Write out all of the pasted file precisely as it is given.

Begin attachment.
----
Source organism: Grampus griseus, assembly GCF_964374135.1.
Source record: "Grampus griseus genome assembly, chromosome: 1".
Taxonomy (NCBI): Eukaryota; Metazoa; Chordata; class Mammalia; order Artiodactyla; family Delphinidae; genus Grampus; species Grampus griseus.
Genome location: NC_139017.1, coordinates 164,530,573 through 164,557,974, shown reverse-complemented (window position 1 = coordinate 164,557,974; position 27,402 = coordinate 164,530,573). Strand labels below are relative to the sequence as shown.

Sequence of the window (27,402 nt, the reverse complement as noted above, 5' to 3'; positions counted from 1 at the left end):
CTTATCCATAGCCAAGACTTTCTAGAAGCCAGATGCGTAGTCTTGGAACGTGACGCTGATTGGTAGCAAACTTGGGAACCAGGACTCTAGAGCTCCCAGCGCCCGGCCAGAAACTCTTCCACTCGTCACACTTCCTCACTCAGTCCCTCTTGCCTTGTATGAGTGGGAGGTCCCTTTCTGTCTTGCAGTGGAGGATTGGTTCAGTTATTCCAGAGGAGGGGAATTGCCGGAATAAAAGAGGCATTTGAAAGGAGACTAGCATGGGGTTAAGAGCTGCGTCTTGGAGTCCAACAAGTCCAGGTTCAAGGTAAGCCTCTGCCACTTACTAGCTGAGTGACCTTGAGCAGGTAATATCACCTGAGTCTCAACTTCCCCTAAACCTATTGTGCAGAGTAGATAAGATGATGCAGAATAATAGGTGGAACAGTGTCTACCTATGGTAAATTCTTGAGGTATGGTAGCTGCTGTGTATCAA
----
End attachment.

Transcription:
Source organism: Grampus griseus, assembly GCF_964374135.1.
Source record: "Grampus griseus genome assembly, chromosome: 1".
Taxonomy (NCBI): Eukaryota; Metazoa; Chordata; class Mammalia; order Artiodactyla; family Delphinidae; genus Grampus; species Grampus griseus.
Genome location: NC_139017.1, coordinates 164,530,573 through 164,557,974, shown reverse-complemented (window position 1 = coordinate 164,557,974; position 27,402 = coordinate 164,530,573). Strand labels below are relative to the sequence as shown.

Sequence of the window (27,402 nt, the reverse complement as noted above, 5' to 3'; positions counted from 1 at the left end):
CTTATCCATAGCCAAGACTTTCTAGAAGCCAGATGCGTAGTCTTGGAACGTGACGCTGATTGGTAGCAAACTTGGGAACCAGGACTCTAGAGCTCCCAGCGCCCGGCCAGAAACTCTTCCACTCGTCACACTTCCTCACTCAGTCCCTCTTGCCTTGTATGAGTGGGAGGTCCCTTTCTGTCTTGCAGTGGAGGATTGGTTCAGTTATTCCAGAGGAGGGGAATTGCCGGAATAAAAGAGGCATTTGAAAGGAGACTAGCATGGGGTTAAGAGCTGCGTCTTGGAGTCCAACAAGTCCAGGTTCAAGGTAAGCCTCTGCCACTTACTAGCTGAGTGACCTTGAGCAGGTAATATCACCTGAGTCTCAACTTCCCCTAAACCTATTGTGCAGAGTAGATAAGATGATGCAGAATAATAGGTGGAACAGTGTCTACCTATGGTAAATTCTTGAGGTATGGTAGCTGCTGTGTATCAA